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red sox notebook

Rubby De La Rosa gets nod for Saturday’s start

It will be Rubby De La Rosa’s first start in the majors since July 31, 2011, with the Dodgers.

AP/File

It will be Rubby De La Rosa’s first start in the majors since July 31, 2011, with the Dodgers.

Since the day the Red Sox obtained Rubby De La Rosa from the Dodgers in 2012, there has been debate within the organization about how best to use the hard-throwing righthander.

The Dodgers developed De La Rosa as a starter but some evaluators believe he profiles more as a late-inning reliever. The Red Sox seemed split, using De La Rosa as a starter for Triple A Pawtucket last season but exclusively out of the bullpen in 11 appearances in the majors.

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The decision was made in spring training to give De La Rosa another chance to start and he made it work. The 25-year-old will be added to the roster on Saturday to start against the Rays.

It will be his first start in the majors since July 31, 2011, with the Dodgers. De La Rosa is 3-5 with a 3.88 earned run average in 10 major league starts.

Red Sox manager John Farrell said De La Rosa’s ability to command his breaking ball kept him starting. That pitch along with his fastball and slider was enough of a mix.

“More than anything, it’s the definition of three pitches. So when you grade him out, he profiles as a starter,” Farrell said. “Long term, he’ll answer that question with his performance.”

De La Rosa was 2-3 with a 3.04 ERA in 10 starts for Pawtucket this season. He gave up two earned runs over 11 innings in his last two starts and struck out 13 with three walks.

The Red Sox also considered Anthony Ranaudo and Allen Webster but elected to go with De La Rosa after talking to the Pawtucket staff.

De La Rosa, 25, had a 5.56 ERA in 11 relief appearances for the Red Sox last season.

Pedroia banged up

Dustin Pedroia left Friday’s 3-2, 10-inning victory against the Rays after batting in the ninth inning because of a bruised right hand.

Pedroia was injured when he landed on his hand while diving to catch a ball thrown by catcher A.J. Pierzynski on a stolen base in the second inning. X-rays were negative and he will have more tests on Saturday.

Lavarnway surgery

Ryan Lavarnway, whose career has taken a statistical downturn in recent seasons, is now facing another obstacle. The 26-year-old catcher/first baseman has a fractured hamate bone in his left wrist that will require surgery.

Lavarnway was injured taking a swing in the second inning of Thursday’s game against the Atlanta Braves. He left the game in the fifth inning before his next at-bat and had tests done Friday.

Lavarnway will need surgery and is expected to miss at least six weeks.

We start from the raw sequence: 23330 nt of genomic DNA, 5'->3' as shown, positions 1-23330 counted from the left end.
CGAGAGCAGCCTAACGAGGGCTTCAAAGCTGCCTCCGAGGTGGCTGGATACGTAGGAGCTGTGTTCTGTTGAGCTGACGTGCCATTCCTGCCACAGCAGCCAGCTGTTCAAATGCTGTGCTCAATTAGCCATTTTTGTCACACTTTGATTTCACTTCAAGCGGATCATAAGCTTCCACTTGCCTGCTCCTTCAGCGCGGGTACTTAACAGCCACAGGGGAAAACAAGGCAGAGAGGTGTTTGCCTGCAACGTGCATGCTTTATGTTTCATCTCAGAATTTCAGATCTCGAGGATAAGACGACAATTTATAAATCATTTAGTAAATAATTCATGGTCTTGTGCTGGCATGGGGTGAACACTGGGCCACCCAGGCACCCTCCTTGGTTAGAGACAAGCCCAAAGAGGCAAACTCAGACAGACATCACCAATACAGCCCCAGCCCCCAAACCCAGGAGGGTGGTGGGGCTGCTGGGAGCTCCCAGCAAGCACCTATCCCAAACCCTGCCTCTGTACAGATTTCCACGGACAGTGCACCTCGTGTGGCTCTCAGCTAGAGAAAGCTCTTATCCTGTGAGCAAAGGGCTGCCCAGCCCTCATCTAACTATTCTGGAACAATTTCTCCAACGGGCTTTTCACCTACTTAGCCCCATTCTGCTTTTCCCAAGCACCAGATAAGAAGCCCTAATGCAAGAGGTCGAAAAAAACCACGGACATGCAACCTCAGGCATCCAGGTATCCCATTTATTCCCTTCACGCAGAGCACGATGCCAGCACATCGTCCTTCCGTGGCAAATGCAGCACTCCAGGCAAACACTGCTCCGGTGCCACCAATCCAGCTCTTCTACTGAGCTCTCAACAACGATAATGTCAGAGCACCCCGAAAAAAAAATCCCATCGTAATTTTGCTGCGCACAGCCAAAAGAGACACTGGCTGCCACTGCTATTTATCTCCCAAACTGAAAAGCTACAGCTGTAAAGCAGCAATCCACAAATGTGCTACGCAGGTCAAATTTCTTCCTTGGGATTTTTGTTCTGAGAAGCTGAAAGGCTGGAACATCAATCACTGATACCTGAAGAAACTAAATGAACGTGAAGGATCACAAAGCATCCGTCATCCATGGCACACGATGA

Farrell said surgery has not yet been scheduled. Lavarnway was called up from Pawtucket Monday and appeared in four games.

Lavarnway was one of the organization’s top prospects in 2011 after hitting .290 with 32 home runs and 93 RBIs over 116 minor league games. He was promoted to the majors twice that season and homered twice in 17 games.

But Lavarnway has not hit for power since and been passed on the depth chart at catcher. The Sox had him start playing first base in spring training.

Drew on the way

Stephen Drew accompanied Pawtucket to its weekend series at Norfolk.

He is scheduled to play full games at shortstop on Saturday and Sunday. Farrell made it clear that Drew would then join the Red Sox in Cleveland on Monday and be added to the roster.

Drew was signed to a $10.2 million deal earlier this month and was optioned to the minors to get some at-bats.

He is 4 of 15 in five games with one walk and seven strikeouts. Drew has two doubles and two RBIs.

Musical mischief

The Red Sox and Rays have been engaging in musical one-upmanship over the last few seasons and it continued on Friday with the Sox taking their best shots.

As the Tampa Bay infielders took ground balls before the game, the public address system at Fenway Park played a selection of children’s songs including the theme from “Barney” and “She’ll Be Coming Round The Mountain.” There was even a snippet of “John Jacob Jingleheimer Schmidt.”

This silliness stems from the Rays refusing to play music when the Red Sox take batting practice at Tropicana Field. Earlier this month, when Tampa Bay swept a three-game series from the Sox, the Rays played “Sweet Caroline” after the final game. They also played “Revolution No. 9” by the Beatles when the Red Sox lost their ninth straight game the day before.

The Red Sox went for funny instead of crass and some of the Rays were laughing on the field.

“I wasn’t out there. At least they were playing something. Normally, they go crickets on us a lot,” Rays manager Joe Maddon said. “Then they bring out the organ music to really entertain us at some point. If they actually did play the Barney music that’s kind of an upgrade for them, actually.”

The Sox play at the Trop again in August. That should give the Rays plenty of time to come up with something.

Remy returns

NESN analyst Jerry Remy was back in the booth after missing four games. His absence was related to his son, Jared, pleading guilty to murder on Tuesday in Middlesex Superior Court. Jared Remy, 35, killed his girlfriend, Jennifer Martel, last August . . . The Rays will start Erik Bedard on Sunday in the series finale and not Alex Cobb. Bedard is 2-3 with a 4.10 ERA. He allowed one run over five innings against the Sox at Fenway on April 29. Cobb, who returned from the disabled list on May 22, is being given an extra day of rest . . . The Red Sox bullpen threw 4 scoreless innings and has not allowed a run over 17 innings in the team’s five-game win streak . . . Xander Bogaerts (3 for 5) is 9 of 15 in the last three games and 23 of 53 (.434) in the last 12 with nine extra-base hits and eight RBIs.

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